Alexander Jablokov


I'm a writer, mostly of science fiction, with a new novel, Brain Thief.

The name is pronounced Yablokov, and the legal name is Jablokow.  My best friends can't spell or pronounce it, so you shouldn't worry about it either.

More here

Write me at alexjablokow [at]

I'd love to hear from you.





"How Sere Picked Up Her Laundry", Asimov's Science Fiction July/August 2017(out now)

"The Forgotten Taste of Honey", Asimov's Science Fiction, October/November 2016

"The Return of Black Murray", Asimov's Science Fiction, April/May 2016

"The Instructive Tale of the Archeologist and His Wife", Asimov's Science Fiction, July 2014

"Bad Day on Boscobel", The Other Half of the Sky.

"Feral Moon", novella, Asimov's Science Fiction, March 2013

"Since You Seem to Need a Certain Amount of Guidance", Daily Science Fiction, November 6, 2012

"The Comfort of Strangers", short story, Magazine of Fantasy and Science Fiction, January/February 2012

"Blind Cat Dance" reprinted in Gardner Dozois's Best Science Fiction of the Year 28

"The Day the Wires Came Down", novelette, Asimov's Science Fiction, April/May 2011

"Plinth Without Figure", short story, Magazine of Fantasy and Science Fiction, November/December 2010

"Warning Label", short story, Asimov's Science Fiction Magazine August 2010

"Blind Cat Dance", short story, Asimov's Science Fiction Magazine March 2010

Brain Thief, a novel, Tor Books, January 2010


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Who cares about climate change?

Do liberals actually care about climate change? Or is it just a weapon in the eternal political war everyone seems to find so interesting?

As a good liberal, I'd like to think it was the former, but most available evidence indicates that it is the latter.

Long-time readers will know how interested I was in Washington's Initiative 732 during the election, It was a revenue-neutral carbon tax that hoped to provide a pragmatic path to carbon reduction that would appeal to the right as well as the left. Predictably, it went down to defeat, through what can only be called an unholy alliance of social justice activists and the Koch brothers. I'm still surprised that it didn't get more notice. Donald Trump really has sucked all the oxygen out of the room.

Activists were concerned that the bill was just intended to reduce carbon emissions. If you really thought climate change was an existential threat of immense importance, that would seem to be a pretty good goal. But activists are politicians. They have constituencies, and need to be seen bringing home the vegan bacon. The bill's neutrality, to them, was definitely not a feature.

Now that Washington is completely Blue, there seems to be hope for a more pork-filled socially conscious carbon tax bill. One that dispenses with revenue neutrality, and focuses on visibly paying off certain key leftist constituencies, thus ensuring visible and useful resistance from the right.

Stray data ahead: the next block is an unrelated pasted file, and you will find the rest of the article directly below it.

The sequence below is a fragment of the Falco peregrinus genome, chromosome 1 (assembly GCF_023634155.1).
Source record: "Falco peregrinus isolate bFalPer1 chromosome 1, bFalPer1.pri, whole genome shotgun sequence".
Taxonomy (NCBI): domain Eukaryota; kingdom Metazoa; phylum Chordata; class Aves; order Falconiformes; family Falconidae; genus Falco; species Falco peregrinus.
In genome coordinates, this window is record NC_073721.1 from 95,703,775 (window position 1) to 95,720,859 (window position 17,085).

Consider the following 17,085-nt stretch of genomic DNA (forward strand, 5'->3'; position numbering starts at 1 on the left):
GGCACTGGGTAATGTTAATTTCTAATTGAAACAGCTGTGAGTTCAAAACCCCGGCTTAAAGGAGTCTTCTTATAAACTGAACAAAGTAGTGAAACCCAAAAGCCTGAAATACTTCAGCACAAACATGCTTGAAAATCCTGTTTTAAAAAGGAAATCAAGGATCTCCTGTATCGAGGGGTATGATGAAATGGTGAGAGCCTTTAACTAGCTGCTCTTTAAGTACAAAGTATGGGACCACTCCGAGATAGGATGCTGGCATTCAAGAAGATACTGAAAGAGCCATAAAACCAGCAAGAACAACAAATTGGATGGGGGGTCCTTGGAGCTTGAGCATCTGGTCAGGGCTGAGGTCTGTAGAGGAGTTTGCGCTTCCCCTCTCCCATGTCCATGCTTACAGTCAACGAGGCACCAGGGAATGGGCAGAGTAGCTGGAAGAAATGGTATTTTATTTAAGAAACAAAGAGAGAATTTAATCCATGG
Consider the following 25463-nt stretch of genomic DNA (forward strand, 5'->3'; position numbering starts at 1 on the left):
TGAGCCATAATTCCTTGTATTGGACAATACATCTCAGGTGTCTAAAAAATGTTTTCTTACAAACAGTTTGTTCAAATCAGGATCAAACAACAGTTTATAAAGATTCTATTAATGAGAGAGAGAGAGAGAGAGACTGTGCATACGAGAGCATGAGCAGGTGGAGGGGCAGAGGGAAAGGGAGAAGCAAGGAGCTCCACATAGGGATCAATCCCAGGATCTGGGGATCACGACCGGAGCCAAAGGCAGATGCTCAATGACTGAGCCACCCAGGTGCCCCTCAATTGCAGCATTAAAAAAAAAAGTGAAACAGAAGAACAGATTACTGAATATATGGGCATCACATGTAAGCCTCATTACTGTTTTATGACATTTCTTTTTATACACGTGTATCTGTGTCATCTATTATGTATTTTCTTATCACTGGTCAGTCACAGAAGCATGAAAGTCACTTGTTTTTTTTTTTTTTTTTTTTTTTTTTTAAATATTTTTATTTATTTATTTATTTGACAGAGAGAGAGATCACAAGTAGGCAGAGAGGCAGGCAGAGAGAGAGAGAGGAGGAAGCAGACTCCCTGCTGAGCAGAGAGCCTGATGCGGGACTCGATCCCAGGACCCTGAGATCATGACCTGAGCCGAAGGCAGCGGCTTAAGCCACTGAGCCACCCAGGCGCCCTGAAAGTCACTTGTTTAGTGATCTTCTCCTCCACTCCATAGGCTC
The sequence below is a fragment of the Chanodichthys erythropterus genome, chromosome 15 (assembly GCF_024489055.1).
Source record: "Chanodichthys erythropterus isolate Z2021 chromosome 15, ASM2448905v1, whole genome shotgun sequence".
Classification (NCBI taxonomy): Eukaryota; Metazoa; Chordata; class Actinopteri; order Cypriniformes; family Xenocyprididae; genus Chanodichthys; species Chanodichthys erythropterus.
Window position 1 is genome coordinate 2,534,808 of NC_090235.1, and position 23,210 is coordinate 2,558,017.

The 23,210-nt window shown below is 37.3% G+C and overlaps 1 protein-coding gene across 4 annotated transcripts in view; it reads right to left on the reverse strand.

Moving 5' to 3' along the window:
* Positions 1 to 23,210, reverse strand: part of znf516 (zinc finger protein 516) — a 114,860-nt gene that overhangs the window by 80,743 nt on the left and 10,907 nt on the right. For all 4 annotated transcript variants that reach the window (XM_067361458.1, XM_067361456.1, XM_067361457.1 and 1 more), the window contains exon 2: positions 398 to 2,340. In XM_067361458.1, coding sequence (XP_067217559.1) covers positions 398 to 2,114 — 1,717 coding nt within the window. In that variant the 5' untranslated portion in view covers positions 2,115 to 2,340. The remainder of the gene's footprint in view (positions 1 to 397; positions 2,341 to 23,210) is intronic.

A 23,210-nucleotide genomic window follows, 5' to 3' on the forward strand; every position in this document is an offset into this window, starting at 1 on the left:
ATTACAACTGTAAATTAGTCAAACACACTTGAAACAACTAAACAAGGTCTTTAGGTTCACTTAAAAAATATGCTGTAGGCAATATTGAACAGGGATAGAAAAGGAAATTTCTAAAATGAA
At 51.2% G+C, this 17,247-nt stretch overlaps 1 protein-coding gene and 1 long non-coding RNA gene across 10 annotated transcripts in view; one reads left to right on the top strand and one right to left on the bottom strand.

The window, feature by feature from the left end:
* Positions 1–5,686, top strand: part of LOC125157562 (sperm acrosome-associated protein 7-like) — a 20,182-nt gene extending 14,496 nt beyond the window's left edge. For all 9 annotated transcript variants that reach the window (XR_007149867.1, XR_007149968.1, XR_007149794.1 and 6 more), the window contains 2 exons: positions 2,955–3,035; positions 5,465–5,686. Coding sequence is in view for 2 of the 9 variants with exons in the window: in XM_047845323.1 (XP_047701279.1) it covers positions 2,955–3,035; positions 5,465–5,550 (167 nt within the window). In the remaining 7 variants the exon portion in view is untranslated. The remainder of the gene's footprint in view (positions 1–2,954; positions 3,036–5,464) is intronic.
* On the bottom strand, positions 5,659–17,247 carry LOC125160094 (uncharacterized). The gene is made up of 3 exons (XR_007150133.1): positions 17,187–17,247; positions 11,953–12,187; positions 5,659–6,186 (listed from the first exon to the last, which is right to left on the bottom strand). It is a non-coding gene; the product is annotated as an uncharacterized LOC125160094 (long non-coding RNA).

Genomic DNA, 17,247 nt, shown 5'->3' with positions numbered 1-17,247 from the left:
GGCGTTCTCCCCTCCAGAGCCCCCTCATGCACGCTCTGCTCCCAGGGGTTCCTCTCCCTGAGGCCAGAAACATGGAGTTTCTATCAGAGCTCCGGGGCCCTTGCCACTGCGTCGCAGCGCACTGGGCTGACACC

A recent (not very well written or reported) article in Mother Jones, the only mention of the initiative since the election that I've found, brings us up to speed. People are talking a lot about it, but nothing seems imminent.

One group is

...looking at a policy that reduces greenhouse gas pollution, but also redirects investment into a suite of programs to promote clean energy, electrifying the transportation sector, clean water, and communities of color.

The fear of saying "we're doing the thing we think is most important first" is so universal that no progress can ever be made. And there are further problems on the horizon. No, not anything about carbon or climate (why do you keep nattering about that?) but

Native American tribes...feel the Alliance’s new framework does not go far enough and that their input wasn’t considered warned in September that they may offer a competing carbon tax ballot initiative.

People who keep talking about the "science" of global warming certainly need a lot of input from non-scientists. Those scientists and economists are just so cold and pragmatic. Always with the numbers. It's really all about the way you feel.

Now, to be clear, my frustrated rhetoric aside, Initiative 732 went down 60% to 40%. It was nowhere near close. I doubt any other bill will do better.

Still, it would have been one of those experiments the laboratories of the states are supposed to be able to perform. We would have seen its effects before we thought about rolling it out more widely.



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